Even if portfolios were built using asset classes or styles where the long-term correlations were low, the unfortunate reality is that correlations spiked in the midst of a crisis. During a major market sell-off, the carnage tends to be widespread as panicked investors hit the “sell” button indiscriminately. The benefits of diversification tend to evaporate right when they are most needed. In the example below, we see how some asset classes used for diversification purposes actually performed worse than the core S&P 500 during major market downturns.
Investors, therefore, need a way to deal with risk directly.
Source: Zephyr STYLEADVISOR
The Swan Defined Risk Strategy was designed to have different components contributing to performance at different points in time.
Primarily the DRS is always invested in an underlying asset, comprised of all 9 Select Sector SPDRs.
Then the DRS applies a hedge position on the full notional value of that underlying asset, in the form of long-term put LEAPS. The put option has a negative correlation to the equity portion.
The premium-selling, income trades are designed to be market neutral, with the intent of having a zero correlation to market direction.
By combining our equity underlying, hedge, and income components, we believe the DRS is a better way of implementing a truly diversified strategy.
To learn more about Swan’s DRS investment approach and how this approach has fared in the past, please contact Swan Global Investments at 970–382-8901, or visit our Contact page.
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NEXT ARTICLEMarc Odo, CFA®, CAIA®, CIPM®, CFP®, Client Portfolio Manager, is responsible for helping clients and prospects gain a detailed understanding of Swan’s Defined Risk Strategy, including how it fits into an overall investment strategy. Formerly Marc was the Director of Research for 11 years at Zephyr Associates.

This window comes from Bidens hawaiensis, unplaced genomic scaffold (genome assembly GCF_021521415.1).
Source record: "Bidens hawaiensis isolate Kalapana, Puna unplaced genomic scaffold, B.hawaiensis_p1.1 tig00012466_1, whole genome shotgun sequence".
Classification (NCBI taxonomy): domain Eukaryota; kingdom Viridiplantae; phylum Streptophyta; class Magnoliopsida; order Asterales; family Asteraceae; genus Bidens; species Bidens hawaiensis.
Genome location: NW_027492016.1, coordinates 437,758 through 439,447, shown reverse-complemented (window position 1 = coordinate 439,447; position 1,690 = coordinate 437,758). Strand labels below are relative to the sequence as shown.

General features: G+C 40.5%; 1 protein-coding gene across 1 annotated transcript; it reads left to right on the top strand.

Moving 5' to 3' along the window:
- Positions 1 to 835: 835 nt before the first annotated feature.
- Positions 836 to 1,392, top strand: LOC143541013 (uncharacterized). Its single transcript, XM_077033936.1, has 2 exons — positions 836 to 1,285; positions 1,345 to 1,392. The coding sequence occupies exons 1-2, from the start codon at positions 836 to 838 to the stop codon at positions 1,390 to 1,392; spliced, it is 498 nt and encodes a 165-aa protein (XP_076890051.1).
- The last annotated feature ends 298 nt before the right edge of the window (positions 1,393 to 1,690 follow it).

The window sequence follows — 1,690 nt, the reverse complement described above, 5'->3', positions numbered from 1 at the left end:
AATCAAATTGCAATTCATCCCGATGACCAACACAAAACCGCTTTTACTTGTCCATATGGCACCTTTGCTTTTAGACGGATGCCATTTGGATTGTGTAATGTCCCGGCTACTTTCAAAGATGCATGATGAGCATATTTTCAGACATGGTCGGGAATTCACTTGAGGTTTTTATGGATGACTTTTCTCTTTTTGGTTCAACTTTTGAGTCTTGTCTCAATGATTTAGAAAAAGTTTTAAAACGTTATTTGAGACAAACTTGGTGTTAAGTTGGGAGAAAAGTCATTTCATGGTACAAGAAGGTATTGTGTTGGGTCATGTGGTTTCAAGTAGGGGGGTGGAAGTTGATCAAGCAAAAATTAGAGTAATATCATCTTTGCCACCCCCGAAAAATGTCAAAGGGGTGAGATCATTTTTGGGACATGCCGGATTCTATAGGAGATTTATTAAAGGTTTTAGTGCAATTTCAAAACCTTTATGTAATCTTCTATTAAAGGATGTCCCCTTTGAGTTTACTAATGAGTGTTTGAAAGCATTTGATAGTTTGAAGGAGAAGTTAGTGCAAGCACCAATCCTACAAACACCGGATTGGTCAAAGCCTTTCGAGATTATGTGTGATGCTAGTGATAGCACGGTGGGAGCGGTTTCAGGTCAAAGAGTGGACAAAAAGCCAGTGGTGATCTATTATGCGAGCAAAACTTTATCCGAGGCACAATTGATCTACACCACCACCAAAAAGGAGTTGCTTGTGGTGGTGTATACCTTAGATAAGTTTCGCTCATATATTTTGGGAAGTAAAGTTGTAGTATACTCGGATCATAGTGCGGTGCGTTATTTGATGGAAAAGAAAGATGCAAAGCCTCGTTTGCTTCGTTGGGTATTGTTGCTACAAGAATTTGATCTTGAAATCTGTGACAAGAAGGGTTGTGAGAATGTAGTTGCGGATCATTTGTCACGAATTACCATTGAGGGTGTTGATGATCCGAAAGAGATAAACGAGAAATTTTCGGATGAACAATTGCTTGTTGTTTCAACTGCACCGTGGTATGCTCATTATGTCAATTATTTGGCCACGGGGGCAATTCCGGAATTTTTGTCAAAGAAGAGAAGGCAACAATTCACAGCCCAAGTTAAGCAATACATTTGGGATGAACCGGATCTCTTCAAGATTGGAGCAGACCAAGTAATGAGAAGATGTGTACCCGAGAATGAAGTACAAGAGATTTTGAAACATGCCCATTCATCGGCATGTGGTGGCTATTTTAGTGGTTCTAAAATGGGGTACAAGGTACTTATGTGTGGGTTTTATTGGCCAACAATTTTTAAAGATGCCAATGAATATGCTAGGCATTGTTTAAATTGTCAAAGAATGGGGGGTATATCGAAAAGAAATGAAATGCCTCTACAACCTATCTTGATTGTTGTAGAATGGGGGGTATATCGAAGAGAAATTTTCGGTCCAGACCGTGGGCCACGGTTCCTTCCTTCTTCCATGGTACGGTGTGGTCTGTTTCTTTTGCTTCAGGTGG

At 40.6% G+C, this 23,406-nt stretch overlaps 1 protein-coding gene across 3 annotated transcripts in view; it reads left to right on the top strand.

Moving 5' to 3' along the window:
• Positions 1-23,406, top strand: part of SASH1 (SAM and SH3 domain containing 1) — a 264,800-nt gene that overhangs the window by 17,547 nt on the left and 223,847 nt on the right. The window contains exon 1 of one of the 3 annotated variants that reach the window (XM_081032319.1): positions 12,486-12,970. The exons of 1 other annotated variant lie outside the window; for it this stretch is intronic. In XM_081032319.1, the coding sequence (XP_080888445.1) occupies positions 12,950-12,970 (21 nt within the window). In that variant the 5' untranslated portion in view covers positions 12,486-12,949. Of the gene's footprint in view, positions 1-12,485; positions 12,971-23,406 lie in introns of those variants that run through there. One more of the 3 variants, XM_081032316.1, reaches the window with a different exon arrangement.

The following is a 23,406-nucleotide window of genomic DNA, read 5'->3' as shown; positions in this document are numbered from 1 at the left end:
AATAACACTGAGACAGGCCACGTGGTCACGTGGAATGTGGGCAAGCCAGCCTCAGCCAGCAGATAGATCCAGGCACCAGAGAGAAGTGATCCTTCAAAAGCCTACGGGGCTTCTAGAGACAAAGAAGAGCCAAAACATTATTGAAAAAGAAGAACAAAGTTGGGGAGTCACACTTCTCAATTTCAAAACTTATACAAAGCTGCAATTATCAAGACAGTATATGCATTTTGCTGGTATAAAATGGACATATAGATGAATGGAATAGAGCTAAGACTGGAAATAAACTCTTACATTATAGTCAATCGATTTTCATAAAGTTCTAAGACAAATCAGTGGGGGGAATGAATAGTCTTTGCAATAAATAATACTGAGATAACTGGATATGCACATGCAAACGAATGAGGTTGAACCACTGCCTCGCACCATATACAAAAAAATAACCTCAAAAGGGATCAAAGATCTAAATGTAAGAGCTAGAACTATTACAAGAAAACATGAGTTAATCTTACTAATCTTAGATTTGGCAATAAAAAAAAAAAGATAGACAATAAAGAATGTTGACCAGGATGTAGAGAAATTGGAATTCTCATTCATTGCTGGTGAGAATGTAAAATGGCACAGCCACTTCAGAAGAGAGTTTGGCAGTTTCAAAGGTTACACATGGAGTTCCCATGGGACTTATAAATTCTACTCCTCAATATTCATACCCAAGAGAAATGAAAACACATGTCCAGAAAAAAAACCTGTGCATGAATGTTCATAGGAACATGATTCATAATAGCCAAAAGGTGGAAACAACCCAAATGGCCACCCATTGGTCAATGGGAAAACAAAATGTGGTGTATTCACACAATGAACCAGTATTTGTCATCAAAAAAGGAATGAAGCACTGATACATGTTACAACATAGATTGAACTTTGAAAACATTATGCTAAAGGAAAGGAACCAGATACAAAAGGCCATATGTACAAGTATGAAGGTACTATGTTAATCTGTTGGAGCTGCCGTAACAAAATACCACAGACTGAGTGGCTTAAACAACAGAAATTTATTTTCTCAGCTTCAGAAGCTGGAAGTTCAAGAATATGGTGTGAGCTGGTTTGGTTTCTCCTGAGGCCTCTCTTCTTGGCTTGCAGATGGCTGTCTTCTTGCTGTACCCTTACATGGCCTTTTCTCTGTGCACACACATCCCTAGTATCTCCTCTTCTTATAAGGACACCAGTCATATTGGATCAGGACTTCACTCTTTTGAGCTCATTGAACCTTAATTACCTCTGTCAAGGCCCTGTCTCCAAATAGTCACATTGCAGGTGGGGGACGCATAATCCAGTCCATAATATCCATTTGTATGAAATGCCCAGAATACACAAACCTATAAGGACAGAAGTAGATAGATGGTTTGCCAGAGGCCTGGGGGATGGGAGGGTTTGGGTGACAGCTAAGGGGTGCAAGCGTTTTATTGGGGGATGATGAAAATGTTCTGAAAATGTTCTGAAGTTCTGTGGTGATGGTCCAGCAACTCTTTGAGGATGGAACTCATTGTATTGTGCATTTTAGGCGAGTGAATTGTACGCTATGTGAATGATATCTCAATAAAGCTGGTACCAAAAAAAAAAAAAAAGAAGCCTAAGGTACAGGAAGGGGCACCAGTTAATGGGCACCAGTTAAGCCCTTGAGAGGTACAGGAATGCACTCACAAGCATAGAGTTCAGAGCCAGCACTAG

Swan Global Investments, LLC is a SEC registered Investment Advisor that specializes in managing money using the proprietary Defined Risk Strategy (“DRS”). SEC registration does not denote any special training or qualification conferred by the SEC. Swan offers and manages the DRS for investors including individuals, institutions and other investment advisor firms. Any historical numbers, awards and recognitions presented are based on the performance of a (GIPS®) composite, Swan’s DRS Select Composite, which includes non-qualified discretionary accounts invested in since inception, July 1997, and are net of fees and expenses. Swan claims compliance with the Global Investment Performance Standards (GIPS®). All data used herein; including the statistical information, verification and performance reports are available upon request. The S&P 500 Index is a market cap weighted index of 500 widely held stocks often used as a proxy for the overall U.S. equity market. Indexes are unmanaged and have no fees or expenses. An investment cannot be made directly in an index. Swan’s investments may consist of securities which vary significantly from those in the benchmark indexes listed above and performance calculation methods may not be entirely comparable. Accordingly, comparing results shown to those of such indexes may be of limited use. The adviser’s dependence on its DRS process and judgments about the attractiveness, value and potential appreciation of particular ETFs and options in which the adviser invests or writes may prove to be incorrect and may not produce the desired results. There is no guarantee any investment or the DRS will meet its objectives. All investments involve the risk of potential investment losses as well as the potential for investment gains. Prior performance is not a guarantee of future results and there can be no assurance, and investors should not assume, that future performance will be comparable to past performance. All investment strategies have the potential for profit or loss. Further information is available upon request by contacting the company directly at 970–382-8901 orwww.www.swanglobalinvestments.com. 065-SGI-121715